SCHENECTADY — Schenectady Republican leaders are confident that recent conflicts among elected city Democrats will provide a boost for insurgent bids in the 2023 city elections.
It’s expected to be an uphill battle for hopefuls for sure, as Democrats currently hold all seven seats on the City Council and they outnumber Republicans in Schenectady by a 4-1 enrollment advantage, but there’s an optimism among the GOP that hasn’t been felt in a while, according to City GOP Chairman Matt Nelligan.
“Right now the City Council is focused on personality conflicts, hatred of individual people,” said Nelligan, who has helped to resurrect the party over the past 8 months.. “And that’s got nothing to do with running the city.”
The most recent City Council meeting on Sept. 27 erupted into racially charged name-calling between the council’s white moderate wing and the progressive wing of color — the latest in a number of clashes between the two factions within the Democratic Party since last year’s elections.
The name-calling was unfortunate but doesn’t necessarily signal chaos in City Hall, Schenectady Democratic Committee Chairman Tom Bellick responded. Bellick said his committee remains unified.
“We should win,” Bellick said. “We will win.”
He referred to recent tensions among Democratic council members as “interpersonal disputes.”
Council President Marion Porterfield last week suspected internal sabotage after city Republicans released city email screenshots revealing Porterfields’ use of city email to pass along a fundraiser invite to her fellow elected officials on the council, an inappropriate use of government email.
Nelligan mentioned that he talks with council members, but declined to speak for “any of them in terms of where they might be going.” He believes at least two members of the all-Democratic council roster carry moderate values parallel with the GOP.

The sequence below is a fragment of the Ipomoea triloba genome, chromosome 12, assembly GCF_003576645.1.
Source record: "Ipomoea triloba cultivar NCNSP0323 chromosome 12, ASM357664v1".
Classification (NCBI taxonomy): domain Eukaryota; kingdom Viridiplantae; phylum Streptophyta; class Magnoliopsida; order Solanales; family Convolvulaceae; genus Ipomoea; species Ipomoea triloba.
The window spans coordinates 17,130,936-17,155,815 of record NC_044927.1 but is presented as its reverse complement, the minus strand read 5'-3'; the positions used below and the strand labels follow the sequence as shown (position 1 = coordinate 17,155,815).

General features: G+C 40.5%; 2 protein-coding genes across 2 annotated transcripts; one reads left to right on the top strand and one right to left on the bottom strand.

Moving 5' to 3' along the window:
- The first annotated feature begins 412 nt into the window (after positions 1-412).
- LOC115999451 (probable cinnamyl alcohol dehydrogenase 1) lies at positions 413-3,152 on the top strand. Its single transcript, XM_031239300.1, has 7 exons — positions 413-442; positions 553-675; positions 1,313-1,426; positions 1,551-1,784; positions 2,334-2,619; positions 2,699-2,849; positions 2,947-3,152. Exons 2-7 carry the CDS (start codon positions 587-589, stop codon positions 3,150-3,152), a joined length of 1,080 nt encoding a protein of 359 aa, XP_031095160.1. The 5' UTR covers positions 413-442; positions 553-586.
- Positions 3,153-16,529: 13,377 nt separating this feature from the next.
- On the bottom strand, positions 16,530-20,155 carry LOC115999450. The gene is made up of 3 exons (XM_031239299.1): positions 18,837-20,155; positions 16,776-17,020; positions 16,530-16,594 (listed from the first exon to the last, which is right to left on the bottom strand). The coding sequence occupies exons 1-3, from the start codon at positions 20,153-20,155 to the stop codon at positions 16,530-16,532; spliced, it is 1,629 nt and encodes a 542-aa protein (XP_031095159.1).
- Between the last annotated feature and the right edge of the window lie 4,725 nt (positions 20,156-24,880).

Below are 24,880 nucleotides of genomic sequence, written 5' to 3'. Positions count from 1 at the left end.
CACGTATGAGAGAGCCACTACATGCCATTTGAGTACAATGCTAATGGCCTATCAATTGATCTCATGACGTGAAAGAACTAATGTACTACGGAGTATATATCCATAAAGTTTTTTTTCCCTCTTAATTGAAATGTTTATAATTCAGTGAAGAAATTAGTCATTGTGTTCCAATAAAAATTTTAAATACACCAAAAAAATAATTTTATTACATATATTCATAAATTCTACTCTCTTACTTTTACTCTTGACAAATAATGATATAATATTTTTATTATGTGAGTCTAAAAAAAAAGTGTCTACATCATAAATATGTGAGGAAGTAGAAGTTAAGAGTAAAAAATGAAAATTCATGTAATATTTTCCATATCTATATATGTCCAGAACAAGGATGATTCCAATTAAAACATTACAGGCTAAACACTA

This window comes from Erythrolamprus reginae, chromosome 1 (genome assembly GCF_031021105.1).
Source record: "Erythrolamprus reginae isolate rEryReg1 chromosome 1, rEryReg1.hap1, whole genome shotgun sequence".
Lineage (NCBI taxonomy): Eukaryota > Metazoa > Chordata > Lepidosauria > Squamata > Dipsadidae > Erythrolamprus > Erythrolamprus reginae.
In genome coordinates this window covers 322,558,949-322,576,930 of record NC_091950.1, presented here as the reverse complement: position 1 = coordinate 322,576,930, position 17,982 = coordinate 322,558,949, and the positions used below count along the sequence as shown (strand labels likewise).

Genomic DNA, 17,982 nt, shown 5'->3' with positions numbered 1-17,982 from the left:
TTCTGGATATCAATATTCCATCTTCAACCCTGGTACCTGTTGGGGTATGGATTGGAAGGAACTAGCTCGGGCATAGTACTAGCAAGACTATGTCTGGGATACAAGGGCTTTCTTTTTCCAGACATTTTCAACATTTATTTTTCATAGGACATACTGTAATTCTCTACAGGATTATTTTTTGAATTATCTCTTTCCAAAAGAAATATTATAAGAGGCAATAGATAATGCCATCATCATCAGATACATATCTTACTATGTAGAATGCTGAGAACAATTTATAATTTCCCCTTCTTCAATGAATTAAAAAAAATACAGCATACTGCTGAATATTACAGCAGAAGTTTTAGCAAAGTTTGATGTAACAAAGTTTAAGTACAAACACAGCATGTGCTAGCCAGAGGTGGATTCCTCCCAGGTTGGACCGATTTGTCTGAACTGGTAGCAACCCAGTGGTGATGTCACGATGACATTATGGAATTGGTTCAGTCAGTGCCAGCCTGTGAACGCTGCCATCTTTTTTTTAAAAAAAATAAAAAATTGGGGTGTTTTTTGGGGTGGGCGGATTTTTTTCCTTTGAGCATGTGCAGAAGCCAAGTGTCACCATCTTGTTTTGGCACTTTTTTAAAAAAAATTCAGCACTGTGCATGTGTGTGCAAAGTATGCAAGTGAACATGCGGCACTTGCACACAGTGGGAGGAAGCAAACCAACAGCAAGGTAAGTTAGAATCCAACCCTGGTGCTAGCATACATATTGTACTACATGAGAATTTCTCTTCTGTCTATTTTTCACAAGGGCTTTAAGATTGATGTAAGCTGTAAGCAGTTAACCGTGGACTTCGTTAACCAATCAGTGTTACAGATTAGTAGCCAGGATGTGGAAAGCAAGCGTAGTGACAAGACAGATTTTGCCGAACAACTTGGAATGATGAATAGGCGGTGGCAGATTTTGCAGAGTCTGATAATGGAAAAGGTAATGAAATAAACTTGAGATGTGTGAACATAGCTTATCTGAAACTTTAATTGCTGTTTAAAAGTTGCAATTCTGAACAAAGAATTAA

“We really mean it when we say that we’re interested in all people of good will,” Nelligan said. “That would include [Councilman] John [Polimeni]. That would include [Councilwoman Doreen] Ditoro.”
Nelligan didn’t mention Councilwoman Carmel Patrick, who also often votes with Polimeni and Ditoro.
Polimeni acknowledges that he spoke with Nelligan once in a constituent-relations group, but that’s it, he said. “I’ve been a Democrat my whole life,” Polimeni said. “I am a Democrat. If I was him, I would be trying to build my party, too, but you’re not going to do that in one conversation.”
Ditoro, a first-term Democrat, is also disinterested in flipping parties.
“I loved campaigning last year,” Ditoro said. “I’m doing good for the constituents of the city and so I like where I’m at.”
Last week’s animosity on the council is old news, the councilwoman added.
Responding to the council member’s disinterest in joining ranks, Nelligan said he still respects Polimeni and Ditoro for taking so-called moderate stances on issues such as rent-control and tightening nuisance violations.
“Recent events have shown that the Democratic Party that is currently construed in the city is not very hospitable to those two individuals,” Nelligan continued. “But if they like to stay in abusive relationships, I’m not going to stop them.”